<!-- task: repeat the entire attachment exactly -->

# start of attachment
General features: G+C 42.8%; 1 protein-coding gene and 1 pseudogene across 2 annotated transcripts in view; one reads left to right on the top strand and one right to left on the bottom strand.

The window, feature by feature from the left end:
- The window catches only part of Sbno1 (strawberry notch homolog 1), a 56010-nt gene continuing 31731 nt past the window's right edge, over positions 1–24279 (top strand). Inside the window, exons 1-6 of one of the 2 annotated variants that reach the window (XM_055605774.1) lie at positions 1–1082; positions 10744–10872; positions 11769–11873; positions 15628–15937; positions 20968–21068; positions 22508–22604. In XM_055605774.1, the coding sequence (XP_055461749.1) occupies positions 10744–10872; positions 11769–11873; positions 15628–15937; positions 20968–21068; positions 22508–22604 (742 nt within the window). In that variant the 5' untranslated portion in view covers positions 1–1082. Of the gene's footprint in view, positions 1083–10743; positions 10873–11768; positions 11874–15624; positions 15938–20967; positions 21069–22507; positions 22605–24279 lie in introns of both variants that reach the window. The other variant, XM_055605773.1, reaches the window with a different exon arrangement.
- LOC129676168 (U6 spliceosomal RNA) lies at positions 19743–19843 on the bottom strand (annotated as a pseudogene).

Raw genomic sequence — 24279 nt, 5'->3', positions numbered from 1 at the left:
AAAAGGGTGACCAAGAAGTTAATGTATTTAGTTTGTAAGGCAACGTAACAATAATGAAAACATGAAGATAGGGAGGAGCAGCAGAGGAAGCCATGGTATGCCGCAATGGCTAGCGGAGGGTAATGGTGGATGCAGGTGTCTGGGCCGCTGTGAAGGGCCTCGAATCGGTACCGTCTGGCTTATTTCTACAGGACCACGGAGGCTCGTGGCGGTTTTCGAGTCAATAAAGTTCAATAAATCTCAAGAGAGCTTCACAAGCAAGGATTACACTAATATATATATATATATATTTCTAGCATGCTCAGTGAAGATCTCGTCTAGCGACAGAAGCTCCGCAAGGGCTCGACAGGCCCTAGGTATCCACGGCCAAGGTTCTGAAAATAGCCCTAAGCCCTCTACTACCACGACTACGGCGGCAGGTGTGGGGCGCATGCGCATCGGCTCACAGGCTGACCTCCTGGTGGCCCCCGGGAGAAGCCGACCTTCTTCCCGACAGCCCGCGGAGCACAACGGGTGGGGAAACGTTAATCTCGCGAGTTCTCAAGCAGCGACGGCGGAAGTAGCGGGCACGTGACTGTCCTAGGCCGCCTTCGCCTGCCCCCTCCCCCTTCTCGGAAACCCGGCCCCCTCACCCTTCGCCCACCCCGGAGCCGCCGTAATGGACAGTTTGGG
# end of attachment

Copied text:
General features: G+C 42.8%; 1 protein-coding gene and 1 pseudogene across 2 annotated transcripts in view; one reads left to right on the top strand and one right to left on the bottom strand.

The window, feature by feature from the left end:
- The window catches only part of Sbno1 (strawberry notch homolog 1), a 56010-nt gene continuing 31731 nt past the window's right edge, over positions 1–24279 (top strand). Inside the window, exons 1-6 of one of the 2 annotated variants that reach the window (XM_055605774.1) lie at positions 1–1082; positions 10744–10872; positions 11769–11873; positions 15628–15937; positions 20968–21068; positions 22508–22604. In XM_055605774.1, the coding sequence (XP_055461749.1) occupies positions 10744–10872; positions 11769–11873; positions 15628–15937; positions 20968–21068; positions 22508–22604 (742 nt within the window). In that variant the 5' untranslated portion in view covers positions 1–1082. Of the gene's footprint in view, positions 1083–10743; positions 10873–11768; positions 11874–15624; positions 15938–20967; positions 21069–22507; positions 22605–24279 lie in introns of both variants that reach the window. The other variant, XM_055605773.1, reaches the window with a different exon arrangement.
- LOC129676168 (U6 spliceosomal RNA) lies at positions 19743–19843 on the bottom strand (annotated as a pseudogene).

Raw genomic sequence — 24279 nt, 5'->3', positions numbered from 1 at the left:
AAAAGGGTGACCAAGAAGTTAATGTATTTAGTTTGTAAGGCAACGTAACAATAATGAAAACATGAAGATAGGGAGGAGCAGCAGAGGAAGCCATGGTATGCCGCAATGGCTAGCGGAGGGTAATGGTGGATGCAGGTGTCTGGGCCGCTGTGAAGGGCCTCGAATCGGTACCGTCTGGCTTATTTCTACAGGACCACGGAGGCTCGTGGCGGTTTTCGAGTCAATAAAGTTCAATAAATCTCAAGAGAGCTTCACAAGCAAGGATTACACTAATATATATATATATATATTTCTAGCATGCTCAGTGAAGATCTCGTCTAGCGACAGAAGCTCCGCAAGGGCTCGACAGGCCCTAGGTATCCACGGCCAAGGTTCTGAAAATAGCCCTAAGCCCTCTACTACCACGACTACGGCGGCAGGTGTGGGGCGCATGCGCATCGGCTCACAGGCTGACCTCCTGGTGGCCCCCGGGAGAAGCCGACCTTCTTCCCGACAGCCCGCGGAGCACAACGGGTGGGGAAACGTTAATCTCGCGAGTTCTCAAGCAGCGACGGCGGAAGTAGCGGGCACGTGACTGTCCTAGGCCGCCTTCGCCTGCCCCCTCCCCCTTCTCGGAAACCCGGCCCCCTCACCCTTCGCCCACCCCGGAGCCGCCGTAATGGACAGTTTGGG